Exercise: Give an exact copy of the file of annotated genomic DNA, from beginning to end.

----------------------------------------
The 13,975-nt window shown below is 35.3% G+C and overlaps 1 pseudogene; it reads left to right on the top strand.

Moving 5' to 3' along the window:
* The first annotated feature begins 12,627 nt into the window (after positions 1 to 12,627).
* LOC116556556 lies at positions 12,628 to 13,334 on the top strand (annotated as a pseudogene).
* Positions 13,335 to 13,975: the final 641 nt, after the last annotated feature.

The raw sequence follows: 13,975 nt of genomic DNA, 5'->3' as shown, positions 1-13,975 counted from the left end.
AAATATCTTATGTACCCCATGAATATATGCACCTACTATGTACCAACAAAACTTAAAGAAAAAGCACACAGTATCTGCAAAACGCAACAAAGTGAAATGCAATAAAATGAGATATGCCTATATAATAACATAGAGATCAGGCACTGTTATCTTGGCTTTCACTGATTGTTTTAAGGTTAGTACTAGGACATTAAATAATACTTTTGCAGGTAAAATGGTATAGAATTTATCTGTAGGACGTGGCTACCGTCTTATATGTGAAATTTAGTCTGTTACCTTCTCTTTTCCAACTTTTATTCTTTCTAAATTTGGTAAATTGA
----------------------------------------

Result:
The 13,975-nt window shown below is 35.3% G+C and overlaps 1 pseudogene; it reads left to right on the top strand.

Moving 5' to 3' along the window:
* The first annotated feature begins 12,627 nt into the window (after positions 1 to 12,627).
* LOC116556556 lies at positions 12,628 to 13,334 on the top strand (annotated as a pseudogene).
* Positions 13,335 to 13,975: the final 641 nt, after the last annotated feature.

The raw sequence follows: 13,975 nt of genomic DNA, 5'->3' as shown, positions 1-13,975 counted from the left end.
AAATATCTTATGTACCCCATGAATATATGCACCTACTATGTACCAACAAAACTTAAAGAAAAAGCACACAGTATCTGCAAAACGCAACAAAGTGAAATGCAATAAAATGAGATATGCCTATATAATAACATAGAGATCAGGCACTGTTATCTTGGCTTTCACTGATTGTTTTAAGGTTAGTACTAGGACATTAAATAATACTTTTGCAGGTAAAATGGTATAGAATTTATCTGTAGGACGTGGCTACCGTCTTATATGTGAAATTTAGTCTGTTACCTTCTCTTTTCCAACTTTTATTCTTTCTAAATTTGGTAAATTGA